‘Eastern Cape floods only tip of the iceberg’

Eastern Cape – The recent floods experienced in the Eastern Cape are just the beginning, and the province is still going to experience further severe weather, as well as drought in certain areas, according to Linda Makuleni, the former CEO of SA Weather Service.

“In South Africa, we have what we call climate variability. At times we have floods and other times we have droughts. In one area it’s dry and in other areas it’s wet,” she said.

Since December, the Eastern Cape has experienced a number of natural disasters that have caused severe damage to homes, public infrastructure, schools, clinics, and loss of lives and livestock.

At least 17 people died and hundreds were displaced after the Buffalo City metro was hit by torrential rains last Saturday, which resulted in severe flooding.

The Eastern Cape government declared a state of disaster and submitted its declaration to the National Disaster Management Centre for further assessment in order to mobilize necessary resources and ensure the provision of adequate support to affected communities.

Several interventions were carried out around Buffalo City where scores of people recently lost their lives and homes.

The government’s immediate call was to urge those who had homes in low-lying areas, which were swept away by the floods, to move into temporary shelters.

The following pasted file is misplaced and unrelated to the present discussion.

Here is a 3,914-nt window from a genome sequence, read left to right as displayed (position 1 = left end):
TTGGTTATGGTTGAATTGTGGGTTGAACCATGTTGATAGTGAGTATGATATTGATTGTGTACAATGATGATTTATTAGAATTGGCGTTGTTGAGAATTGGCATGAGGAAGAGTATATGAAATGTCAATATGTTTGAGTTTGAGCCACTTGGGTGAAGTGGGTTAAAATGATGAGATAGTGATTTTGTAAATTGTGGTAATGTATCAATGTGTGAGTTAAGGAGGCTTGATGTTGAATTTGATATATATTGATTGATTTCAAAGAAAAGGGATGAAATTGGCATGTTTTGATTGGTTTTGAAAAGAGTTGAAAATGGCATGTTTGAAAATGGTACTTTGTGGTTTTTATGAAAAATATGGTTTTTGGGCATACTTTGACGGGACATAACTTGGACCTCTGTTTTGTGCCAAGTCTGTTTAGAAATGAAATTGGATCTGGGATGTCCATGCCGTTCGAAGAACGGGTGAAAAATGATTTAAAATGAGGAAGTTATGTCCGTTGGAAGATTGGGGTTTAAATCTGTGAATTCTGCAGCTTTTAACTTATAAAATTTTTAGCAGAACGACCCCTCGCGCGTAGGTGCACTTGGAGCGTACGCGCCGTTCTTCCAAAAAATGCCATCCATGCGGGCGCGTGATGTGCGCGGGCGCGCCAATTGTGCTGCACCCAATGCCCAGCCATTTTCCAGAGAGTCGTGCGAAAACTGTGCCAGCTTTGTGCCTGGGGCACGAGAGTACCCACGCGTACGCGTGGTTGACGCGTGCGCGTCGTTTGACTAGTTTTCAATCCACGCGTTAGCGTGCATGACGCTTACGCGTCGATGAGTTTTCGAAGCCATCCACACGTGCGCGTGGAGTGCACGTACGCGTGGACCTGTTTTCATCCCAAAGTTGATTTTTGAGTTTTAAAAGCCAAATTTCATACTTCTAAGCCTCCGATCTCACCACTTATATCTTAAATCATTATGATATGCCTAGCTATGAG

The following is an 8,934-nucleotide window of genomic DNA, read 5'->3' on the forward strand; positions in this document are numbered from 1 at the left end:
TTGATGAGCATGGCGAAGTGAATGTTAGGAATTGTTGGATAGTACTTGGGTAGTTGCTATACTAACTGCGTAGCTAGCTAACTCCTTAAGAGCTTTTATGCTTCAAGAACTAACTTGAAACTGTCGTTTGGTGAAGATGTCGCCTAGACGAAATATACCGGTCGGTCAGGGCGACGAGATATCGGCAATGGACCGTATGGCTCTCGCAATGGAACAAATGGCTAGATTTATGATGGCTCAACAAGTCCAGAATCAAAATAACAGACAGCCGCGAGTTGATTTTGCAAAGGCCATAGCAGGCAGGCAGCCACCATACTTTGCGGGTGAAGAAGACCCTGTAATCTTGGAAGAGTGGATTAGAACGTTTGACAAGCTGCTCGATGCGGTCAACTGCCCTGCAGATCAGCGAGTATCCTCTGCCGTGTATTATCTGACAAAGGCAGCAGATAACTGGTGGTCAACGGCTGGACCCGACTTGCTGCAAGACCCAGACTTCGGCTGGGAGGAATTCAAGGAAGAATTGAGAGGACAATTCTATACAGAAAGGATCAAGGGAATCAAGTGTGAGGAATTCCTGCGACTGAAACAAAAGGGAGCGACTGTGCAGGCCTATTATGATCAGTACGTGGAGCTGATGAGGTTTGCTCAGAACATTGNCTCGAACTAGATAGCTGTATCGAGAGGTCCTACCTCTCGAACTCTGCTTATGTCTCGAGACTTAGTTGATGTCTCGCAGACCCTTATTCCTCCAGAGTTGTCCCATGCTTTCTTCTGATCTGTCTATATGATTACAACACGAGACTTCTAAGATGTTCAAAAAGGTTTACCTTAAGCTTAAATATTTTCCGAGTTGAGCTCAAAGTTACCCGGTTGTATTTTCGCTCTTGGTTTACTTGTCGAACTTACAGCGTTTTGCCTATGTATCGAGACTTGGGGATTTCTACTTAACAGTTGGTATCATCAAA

But some people raised concerns with Human Settlements Minister Mmamoloko Kubayi when visited the area.

They accused the government of only making provisions for those who were displaced and whose shacks were swept away.

They also said there were no provisions for those who were affected but whose shacks had survived the floods, but who were still living in unsuitable areas.

Other residents told Kubayi that they were housing beneficiaries but their homes were illegally occupied and vandalized before being completed or occupied by the rightful beneficiaries.

Eastern Cape premier Oscar Mabuyane acknowledges this problem and mistakes in the proper identification of housing beneficiaries.

Kubayi gave the Eastern Cape department of human settlements a month to evict all illegal occupants in order to accommodate disaster victims.

Makuleni said municipalities in the province and the entire country needed to work closely with the SA Weather Service and put in place science-based disaster management plans.

Limpopo has also experienced numerous flash floods episodes, as has KwaZulu-Natal.

The agriculture department in KwaZulu-Natal on Thursday said the cost of damage to farms affected by severe weather conditions and flash flooding in the province was estimated at billions of rand.

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